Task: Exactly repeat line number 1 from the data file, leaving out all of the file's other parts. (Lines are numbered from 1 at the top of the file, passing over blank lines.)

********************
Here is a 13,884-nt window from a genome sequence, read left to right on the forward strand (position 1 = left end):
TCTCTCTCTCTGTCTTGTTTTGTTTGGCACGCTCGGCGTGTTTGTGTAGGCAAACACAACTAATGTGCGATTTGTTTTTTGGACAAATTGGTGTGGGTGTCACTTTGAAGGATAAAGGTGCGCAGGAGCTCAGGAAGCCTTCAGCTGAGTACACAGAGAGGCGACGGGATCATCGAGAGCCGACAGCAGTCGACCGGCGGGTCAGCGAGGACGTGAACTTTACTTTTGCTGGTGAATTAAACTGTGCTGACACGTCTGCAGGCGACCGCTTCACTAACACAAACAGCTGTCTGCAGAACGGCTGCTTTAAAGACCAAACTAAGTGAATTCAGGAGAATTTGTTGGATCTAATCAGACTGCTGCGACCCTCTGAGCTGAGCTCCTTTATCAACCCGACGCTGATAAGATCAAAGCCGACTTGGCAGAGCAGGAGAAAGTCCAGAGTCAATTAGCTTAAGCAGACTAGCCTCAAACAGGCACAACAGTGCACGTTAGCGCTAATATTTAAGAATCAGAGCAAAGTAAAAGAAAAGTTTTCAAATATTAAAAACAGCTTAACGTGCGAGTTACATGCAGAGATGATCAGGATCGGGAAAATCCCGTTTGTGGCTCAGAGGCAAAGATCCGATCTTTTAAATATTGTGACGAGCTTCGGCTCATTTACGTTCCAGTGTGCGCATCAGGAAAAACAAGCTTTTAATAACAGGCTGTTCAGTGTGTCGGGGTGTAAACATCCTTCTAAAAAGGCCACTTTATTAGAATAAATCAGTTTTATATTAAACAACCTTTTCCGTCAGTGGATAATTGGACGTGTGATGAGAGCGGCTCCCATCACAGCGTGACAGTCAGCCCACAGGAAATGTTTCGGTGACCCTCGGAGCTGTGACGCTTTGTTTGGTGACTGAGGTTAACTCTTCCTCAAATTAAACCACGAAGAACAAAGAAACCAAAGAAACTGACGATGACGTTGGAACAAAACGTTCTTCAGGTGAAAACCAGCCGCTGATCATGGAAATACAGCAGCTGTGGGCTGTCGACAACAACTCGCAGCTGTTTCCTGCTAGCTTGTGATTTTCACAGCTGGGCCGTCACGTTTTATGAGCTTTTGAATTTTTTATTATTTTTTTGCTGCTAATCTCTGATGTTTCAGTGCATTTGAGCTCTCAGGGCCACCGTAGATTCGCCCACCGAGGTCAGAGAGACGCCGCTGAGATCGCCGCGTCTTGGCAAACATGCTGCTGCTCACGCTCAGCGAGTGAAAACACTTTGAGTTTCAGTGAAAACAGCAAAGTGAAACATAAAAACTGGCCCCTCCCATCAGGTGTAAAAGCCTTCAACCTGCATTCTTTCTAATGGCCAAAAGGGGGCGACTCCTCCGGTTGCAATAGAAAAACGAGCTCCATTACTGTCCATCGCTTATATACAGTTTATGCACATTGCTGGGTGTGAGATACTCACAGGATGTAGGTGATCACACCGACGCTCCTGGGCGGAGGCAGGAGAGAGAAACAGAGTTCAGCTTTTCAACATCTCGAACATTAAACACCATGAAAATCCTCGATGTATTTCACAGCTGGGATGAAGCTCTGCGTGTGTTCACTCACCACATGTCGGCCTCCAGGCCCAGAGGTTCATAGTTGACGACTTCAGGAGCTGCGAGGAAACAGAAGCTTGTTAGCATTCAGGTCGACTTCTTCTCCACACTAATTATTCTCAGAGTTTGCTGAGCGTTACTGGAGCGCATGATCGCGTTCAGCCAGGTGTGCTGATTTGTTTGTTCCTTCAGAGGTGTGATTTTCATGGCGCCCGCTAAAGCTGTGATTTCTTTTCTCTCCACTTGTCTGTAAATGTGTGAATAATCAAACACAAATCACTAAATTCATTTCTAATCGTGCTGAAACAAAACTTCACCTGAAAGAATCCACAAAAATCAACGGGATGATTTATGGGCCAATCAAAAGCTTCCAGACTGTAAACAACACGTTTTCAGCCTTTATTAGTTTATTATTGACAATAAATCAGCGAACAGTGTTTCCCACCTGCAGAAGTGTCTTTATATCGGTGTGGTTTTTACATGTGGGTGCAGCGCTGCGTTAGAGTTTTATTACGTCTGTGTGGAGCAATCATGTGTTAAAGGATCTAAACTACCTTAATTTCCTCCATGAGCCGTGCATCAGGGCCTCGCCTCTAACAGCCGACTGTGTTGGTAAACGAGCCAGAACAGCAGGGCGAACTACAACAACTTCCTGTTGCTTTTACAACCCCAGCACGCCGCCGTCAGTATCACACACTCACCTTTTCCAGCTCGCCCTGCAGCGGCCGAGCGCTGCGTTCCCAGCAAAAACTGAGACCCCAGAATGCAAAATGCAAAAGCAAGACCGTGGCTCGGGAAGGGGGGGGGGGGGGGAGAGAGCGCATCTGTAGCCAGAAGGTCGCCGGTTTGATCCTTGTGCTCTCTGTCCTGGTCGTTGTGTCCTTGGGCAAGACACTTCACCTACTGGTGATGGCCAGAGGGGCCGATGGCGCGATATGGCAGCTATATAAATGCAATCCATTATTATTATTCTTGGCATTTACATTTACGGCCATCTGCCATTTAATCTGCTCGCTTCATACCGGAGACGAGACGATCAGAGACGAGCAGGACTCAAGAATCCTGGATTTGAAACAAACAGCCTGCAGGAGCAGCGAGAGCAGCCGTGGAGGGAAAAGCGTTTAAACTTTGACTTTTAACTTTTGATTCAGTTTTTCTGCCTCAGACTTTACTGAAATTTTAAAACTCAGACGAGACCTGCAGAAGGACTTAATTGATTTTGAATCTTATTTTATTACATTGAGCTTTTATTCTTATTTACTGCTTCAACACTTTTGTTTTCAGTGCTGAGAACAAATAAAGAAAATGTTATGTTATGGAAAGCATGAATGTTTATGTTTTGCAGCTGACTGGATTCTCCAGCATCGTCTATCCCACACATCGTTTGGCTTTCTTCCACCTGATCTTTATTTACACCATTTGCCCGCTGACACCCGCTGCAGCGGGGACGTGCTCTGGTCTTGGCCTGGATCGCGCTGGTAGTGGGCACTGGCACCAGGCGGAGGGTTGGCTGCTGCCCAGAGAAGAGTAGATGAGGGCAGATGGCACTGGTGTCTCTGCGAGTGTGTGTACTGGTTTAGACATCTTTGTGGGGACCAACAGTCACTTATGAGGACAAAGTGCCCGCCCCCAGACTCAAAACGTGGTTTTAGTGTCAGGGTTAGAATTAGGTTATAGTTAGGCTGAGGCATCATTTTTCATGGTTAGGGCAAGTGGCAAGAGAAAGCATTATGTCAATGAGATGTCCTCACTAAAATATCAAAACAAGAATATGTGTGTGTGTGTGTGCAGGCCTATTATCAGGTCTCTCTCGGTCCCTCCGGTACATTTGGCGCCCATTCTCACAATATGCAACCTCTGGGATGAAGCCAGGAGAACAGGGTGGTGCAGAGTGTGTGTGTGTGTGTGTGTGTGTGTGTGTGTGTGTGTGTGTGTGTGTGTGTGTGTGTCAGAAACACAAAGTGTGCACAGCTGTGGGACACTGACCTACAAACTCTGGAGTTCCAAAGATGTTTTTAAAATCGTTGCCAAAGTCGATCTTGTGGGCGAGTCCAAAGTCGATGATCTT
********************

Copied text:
Here is a 13,884-nt window from a genome sequence, read left to right on the forward strand (position 1 = left end):